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Report/Evaluation Type:Country-Focused Evaluations
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Romania CLR Review FY14-18

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This review of the World Bank Group’s Completion and Learning Report (CLR) covers the Country Partnership Strategy (CPS) and the Performance and Learning Review (PLR) dated November 3, 2016. The original CPS period (FY14-17) was at the PLR stage extended by one year to cover FY14-18. The CLR and this review cover this extended period. Romania is an upper middle-income country with a GNI per Show MoreThis review of the World Bank Group’s Completion and Learning Report (CLR) covers the Country Partnership Strategy (CPS) and the Performance and Learning Review (PLR) dated November 3, 2016. The original CPS period (FY14-17) was at the PLR stage extended by one year to cover FY14-18. The CLR and this review cover this extended period. Romania is an upper middle-income country with a GNI per capita of $9,480 in 2016 and a population of 19.7 million. Romania’s per capita GDP had grown rapidly up to 2009, reducing poverty, but the global financial crisis of 2008 triggered a severe recession. The IMF Article IV report (May 2017) notes that Romania strengthened its economy considerably after the global financial crisis. Romania registered an average annual GDP growth of 3.9 percent during the review period (2014-2016). Public debt and fiscal and current account imbalances are moderate compared to many emerging markets, but significant challenges remain and the momentum of progress in policies has waned. Income convergence with the EU has slowed and poverty is among the highest in the EU. Romania has a Human Development Index (HDI) of .802 in 2015, placing the country in the very high human development category and ranking 50 (of 188) in HDI in 2015. Its Gini coefficient is 28.3 in 2016 (from around 35 in 2010) and its poverty headcount ratio based on the national poverty line is 25.4 percent (average 2014-2016).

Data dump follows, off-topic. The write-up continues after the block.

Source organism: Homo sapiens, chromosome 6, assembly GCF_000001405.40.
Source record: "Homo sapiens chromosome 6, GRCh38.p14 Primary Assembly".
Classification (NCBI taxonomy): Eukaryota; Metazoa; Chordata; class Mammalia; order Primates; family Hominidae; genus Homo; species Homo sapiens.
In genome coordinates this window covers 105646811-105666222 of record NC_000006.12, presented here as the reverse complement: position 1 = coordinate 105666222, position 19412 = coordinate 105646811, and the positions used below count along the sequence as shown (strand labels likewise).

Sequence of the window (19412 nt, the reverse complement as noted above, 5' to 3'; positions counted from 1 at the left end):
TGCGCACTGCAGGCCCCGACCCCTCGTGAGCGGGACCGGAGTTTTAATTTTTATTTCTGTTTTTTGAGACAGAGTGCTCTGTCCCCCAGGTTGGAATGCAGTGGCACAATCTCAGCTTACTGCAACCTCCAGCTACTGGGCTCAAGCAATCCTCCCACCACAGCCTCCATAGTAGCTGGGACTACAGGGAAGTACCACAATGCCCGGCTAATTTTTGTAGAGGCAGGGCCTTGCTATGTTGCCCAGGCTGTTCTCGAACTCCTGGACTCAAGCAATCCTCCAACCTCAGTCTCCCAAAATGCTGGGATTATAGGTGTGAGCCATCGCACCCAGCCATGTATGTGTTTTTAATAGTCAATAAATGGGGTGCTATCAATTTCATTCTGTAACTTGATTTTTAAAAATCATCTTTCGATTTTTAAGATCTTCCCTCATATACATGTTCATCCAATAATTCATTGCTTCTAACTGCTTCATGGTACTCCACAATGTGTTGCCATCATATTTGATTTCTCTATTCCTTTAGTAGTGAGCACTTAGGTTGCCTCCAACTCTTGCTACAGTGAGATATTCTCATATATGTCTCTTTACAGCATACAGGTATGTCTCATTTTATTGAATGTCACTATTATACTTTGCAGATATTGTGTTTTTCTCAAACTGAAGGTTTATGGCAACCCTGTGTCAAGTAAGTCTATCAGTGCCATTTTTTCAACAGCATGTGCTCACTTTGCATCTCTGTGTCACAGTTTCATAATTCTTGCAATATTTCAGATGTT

Gambia CLR Review FY13-16